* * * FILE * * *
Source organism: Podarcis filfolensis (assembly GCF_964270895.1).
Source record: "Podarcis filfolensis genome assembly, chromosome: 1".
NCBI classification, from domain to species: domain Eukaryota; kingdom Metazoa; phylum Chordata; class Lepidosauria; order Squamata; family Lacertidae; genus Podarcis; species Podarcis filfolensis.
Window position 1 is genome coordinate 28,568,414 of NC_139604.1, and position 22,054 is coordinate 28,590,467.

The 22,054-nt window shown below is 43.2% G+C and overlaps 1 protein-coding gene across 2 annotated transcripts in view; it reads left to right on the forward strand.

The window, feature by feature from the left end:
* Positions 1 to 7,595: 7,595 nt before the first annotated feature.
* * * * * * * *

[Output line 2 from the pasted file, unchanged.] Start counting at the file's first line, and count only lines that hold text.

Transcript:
Source record: "Podarcis filfolensis genome assembly, chromosome: 1".